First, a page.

It’s not what you say that matters, but how you say it. That is called tone of voice.
Every communication between your company and a customer, whether written or spoken, is creating a lasting impression that will define how a customer interacts with you in the future.
A brand’s tone of voice is a marketing term used to describe how a brand speaks in written and spoken words. Tone refers to the way an author communicates their feelings about a specific subject in their writing. It’s all about the words you choose and the order in which you use them. Your tone can also be displayed in how you speak to customers and clients. A perfect example is that famous fast food restaurant who always responds with a sweet, “my pleasure.” This brand’s written tone matches their spoken tone in their marketing efforts. It extends all the way down to their employees who are face-to-face with customers each day—except Sundays.
Why does this matter?
Have you ever read a text message and mistaken what the sender said as something negative, when, in fact, they were not meant to come across rude at all? That’s where tone comes in. With your brand having such a massive presence online, it’s essential to define your brand’s tone.
Your tone represents not just you, your company, it represents the values of your company. It defines your company’s personality and sets you apart from competitors. Tone builds connections and creates trust between you and your customers. It provides familiarity and closeness to your customers and clients. Your tone of voice could be the deciding factor when a family chooses which estate sale company to hire.
By the end of this article, you will have clearly defined your brand’s tone of voice and consistently communicate that through everything you write and speak to customers and clients.
Who is your audience?
Any message your company provides should be targeted towards a specific audience. Consider your audience (customers and clients) before defining your tone of voice. Research their age (generation), education, career, interests/hobbies, and gender. This may require a dive into analytics on your social pages, website, Google Ads, Google Analytics, etc. The audience demographics may be different for customers and clients, so it might be best to separate customers and clients into their own audiences. That’s what we do here at EstateSales.NET.
Who are you as a company?
To help define your tone, consider asking yourself why you exist. What made you become an estate sale company? Ask yourself about your company values, what sets you apart from competitors, and how you would currently define your brand personality. Are you light-hearted, caring, and sincere? Those are just a few ideas to help identify the personality of your company. It sounds trivial, but grab a piece of paper and write a few sentences down answering those questions.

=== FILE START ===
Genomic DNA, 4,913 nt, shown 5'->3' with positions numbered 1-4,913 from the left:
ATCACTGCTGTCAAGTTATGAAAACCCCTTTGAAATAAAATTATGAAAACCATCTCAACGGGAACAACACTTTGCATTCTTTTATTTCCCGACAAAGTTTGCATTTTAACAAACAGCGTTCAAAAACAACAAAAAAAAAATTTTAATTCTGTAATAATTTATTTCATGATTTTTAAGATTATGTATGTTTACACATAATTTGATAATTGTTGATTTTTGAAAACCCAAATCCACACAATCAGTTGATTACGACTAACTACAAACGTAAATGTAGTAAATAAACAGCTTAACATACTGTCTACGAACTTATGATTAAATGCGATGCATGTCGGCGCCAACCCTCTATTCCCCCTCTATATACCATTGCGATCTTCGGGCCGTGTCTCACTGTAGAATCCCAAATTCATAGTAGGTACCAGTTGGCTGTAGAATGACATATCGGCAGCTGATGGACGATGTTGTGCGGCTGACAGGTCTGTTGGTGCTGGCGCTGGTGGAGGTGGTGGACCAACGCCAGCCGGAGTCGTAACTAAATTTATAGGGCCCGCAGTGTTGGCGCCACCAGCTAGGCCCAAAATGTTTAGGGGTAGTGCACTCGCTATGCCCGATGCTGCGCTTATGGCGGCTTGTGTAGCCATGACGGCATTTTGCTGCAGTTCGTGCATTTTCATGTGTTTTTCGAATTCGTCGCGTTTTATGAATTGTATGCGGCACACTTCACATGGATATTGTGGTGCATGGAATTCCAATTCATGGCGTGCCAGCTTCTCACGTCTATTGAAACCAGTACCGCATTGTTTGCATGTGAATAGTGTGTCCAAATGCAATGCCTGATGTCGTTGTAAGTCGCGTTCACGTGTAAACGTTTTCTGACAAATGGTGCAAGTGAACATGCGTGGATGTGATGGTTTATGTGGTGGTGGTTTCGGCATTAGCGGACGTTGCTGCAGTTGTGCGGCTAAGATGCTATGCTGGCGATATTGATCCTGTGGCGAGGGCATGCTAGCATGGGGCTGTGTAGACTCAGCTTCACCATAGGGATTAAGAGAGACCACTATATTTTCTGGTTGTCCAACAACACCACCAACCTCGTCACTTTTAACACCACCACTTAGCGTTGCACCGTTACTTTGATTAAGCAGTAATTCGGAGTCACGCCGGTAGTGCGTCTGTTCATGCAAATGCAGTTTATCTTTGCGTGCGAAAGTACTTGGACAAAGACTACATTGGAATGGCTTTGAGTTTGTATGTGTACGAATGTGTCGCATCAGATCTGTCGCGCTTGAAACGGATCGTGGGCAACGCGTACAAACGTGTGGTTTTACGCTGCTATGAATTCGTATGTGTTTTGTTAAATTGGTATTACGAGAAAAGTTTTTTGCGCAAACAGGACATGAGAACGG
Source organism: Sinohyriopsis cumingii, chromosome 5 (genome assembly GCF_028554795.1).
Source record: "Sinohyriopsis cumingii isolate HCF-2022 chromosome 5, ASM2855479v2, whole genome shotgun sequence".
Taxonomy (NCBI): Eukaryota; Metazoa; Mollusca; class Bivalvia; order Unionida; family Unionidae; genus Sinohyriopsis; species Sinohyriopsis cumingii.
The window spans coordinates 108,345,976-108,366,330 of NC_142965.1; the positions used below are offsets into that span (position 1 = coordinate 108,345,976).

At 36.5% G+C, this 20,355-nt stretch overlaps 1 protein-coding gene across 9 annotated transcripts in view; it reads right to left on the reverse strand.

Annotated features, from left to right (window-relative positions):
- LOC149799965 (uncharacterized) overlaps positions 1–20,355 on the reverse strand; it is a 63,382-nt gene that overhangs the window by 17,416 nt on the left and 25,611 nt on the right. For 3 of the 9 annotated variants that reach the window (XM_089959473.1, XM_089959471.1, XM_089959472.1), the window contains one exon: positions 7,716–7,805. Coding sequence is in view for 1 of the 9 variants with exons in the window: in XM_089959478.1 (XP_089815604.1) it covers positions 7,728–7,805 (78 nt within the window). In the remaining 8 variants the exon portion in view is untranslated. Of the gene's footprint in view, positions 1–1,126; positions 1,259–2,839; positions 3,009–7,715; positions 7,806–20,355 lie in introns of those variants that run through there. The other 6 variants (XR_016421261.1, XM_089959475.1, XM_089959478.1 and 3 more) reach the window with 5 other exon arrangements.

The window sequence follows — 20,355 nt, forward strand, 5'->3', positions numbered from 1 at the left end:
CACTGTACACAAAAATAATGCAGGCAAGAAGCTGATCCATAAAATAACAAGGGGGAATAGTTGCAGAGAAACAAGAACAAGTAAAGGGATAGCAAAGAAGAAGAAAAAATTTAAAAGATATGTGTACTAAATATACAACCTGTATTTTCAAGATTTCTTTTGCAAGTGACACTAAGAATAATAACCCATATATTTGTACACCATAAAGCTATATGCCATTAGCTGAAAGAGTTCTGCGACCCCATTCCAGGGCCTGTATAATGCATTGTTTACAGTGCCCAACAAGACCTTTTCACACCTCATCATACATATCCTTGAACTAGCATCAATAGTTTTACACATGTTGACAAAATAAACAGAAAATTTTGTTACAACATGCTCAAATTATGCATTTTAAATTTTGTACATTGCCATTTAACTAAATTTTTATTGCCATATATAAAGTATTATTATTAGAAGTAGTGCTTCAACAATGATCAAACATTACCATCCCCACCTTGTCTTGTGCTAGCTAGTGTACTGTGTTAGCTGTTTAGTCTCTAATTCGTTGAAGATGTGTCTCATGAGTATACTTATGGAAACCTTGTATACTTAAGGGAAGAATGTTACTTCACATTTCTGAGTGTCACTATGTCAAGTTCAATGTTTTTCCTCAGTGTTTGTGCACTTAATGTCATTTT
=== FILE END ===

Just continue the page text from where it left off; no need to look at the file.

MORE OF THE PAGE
What are you communicating now?
Take a moment to analyze your current communication. The easiest way to do this is to look at the content you’ve shared on your social media. Try to put yourself in the shoes of your target audience and ask yourself if the way you’ve communicated fits with your brand values.
Define your tone of voice
Finally, we can use all the information gathered above to determine the best tone of voice for your company. I found a helpful exercise from the Nielson Norman Group that starts with the 4 dimensions of tone to define what kind of tone is best for your company. Choose one of each adjective per line and write down the one you’ve selected.
Funny vs. Serious
Formal vs. Casual
Respectful vs. Irreverent
Enthusiastic vs. Matter-of-fact
Refine your tone by creating a do and don’t list of words your tone should and shouldn’t match.
For example, if you chose serious, you might say you do want to be serious when speaking with clients, and you don’t want to be funny.
Nielsen Norman Group then suggests selecting target tone words such as:
Serious but not stern
Casual but not uncaring
It’s time to select some adjectives that will define your tone of voice. This is an exercise we performed as a marketing team and a company. We had an idea about our tone. Putting it on paper gave the company a clear definition of how to communicate with our customers in every department. It’s also beneficial for new employees to see how we interact so that they can emulate that.
Below you’ll find a list of adjectives created by the Norman Nielsen Group to refine your tone of voice. Begin by selecting 10, if you can, then cut your list down to 3 to 5 words.
Implement your tone of voice
Write these words down. Save them to your computer. Share them with your employees and implement them everywhere. This tone of voice should be found in each piece of content you create. This includes your website, social media bios, signs at your sales, sale ads, newsletters, emails, advertisements, how you speak with your customers and clients, etc.
Defining your company’s tone of voice will establish clear expectations and guidelines for every communication your company creates online or has in-person. Consistent communication will create a better understanding of your company’s values and trust between you and your customers.